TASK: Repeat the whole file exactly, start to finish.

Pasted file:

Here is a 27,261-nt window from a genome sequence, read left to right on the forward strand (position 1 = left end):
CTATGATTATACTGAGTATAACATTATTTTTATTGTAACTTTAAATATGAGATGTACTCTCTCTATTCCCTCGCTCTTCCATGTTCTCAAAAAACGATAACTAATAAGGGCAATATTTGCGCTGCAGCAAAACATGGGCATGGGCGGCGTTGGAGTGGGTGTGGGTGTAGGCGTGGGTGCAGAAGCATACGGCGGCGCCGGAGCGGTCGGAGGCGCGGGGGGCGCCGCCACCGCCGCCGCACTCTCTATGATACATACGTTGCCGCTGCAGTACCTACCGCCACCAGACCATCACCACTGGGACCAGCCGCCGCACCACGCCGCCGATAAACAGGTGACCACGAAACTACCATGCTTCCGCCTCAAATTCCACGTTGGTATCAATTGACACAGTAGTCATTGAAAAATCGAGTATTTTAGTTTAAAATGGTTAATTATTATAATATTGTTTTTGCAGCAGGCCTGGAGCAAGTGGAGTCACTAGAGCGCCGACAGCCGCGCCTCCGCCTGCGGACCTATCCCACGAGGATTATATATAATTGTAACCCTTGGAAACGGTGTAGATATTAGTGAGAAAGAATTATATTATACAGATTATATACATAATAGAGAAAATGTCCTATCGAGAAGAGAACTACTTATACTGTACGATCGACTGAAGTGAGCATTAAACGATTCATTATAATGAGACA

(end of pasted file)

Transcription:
Here is a 27,261-nt window from a genome sequence, read left to right on the forward strand (position 1 = left end):
CTATGATTATACTGAGTATAACATTATTTTTATTGTAACTTTAAATATGAGATGTACTCTCTCTATTCCCTCGCTCTTCCATGTTCTCAAAAAACGATAACTAATAAGGGCAATATTTGCGCTGCAGCAAAACATGGGCATGGGCGGCGTTGGAGTGGGTGTGGGTGTAGGCGTGGGTGCAGAAGCATACGGCGGCGCCGGAGCGGTCGGAGGCGCGGGGGGCGCCGCCACCGCCGCCGCACTCTCTATGATACATACGTTGCCGCTGCAGTACCTACCGCCACCAGACCATCACCACTGGGACCAGCCGCCGCACCACGCCGCCGATAAACAGGTGACCACGAAACTACCATGCTTCCGCCTCAAATTCCACGTTGGTATCAATTGACACAGTAGTCATTGAAAAATCGAGTATTTTAGTTTAAAATGGTTAATTATTATAATATTGTTTTTGCAGCAGGCCTGGAGCAAGTGGAGTCACTAGAGCGCCGACAGCCGCGCCTCCGCCTGCGGACCTATCCCACGAGGATTATATATAATTGTAACCCTTGGAAACGGTGTAGATATTAGTGAGAAAGAATTATATTATACAGATTATATACATAATAGAGAAAATGTCCTATCGAGAAGAGAACTACTTATACTGTACGATCGACTGAAGTGAGCATTAAACGATTCATTATAATGAGACA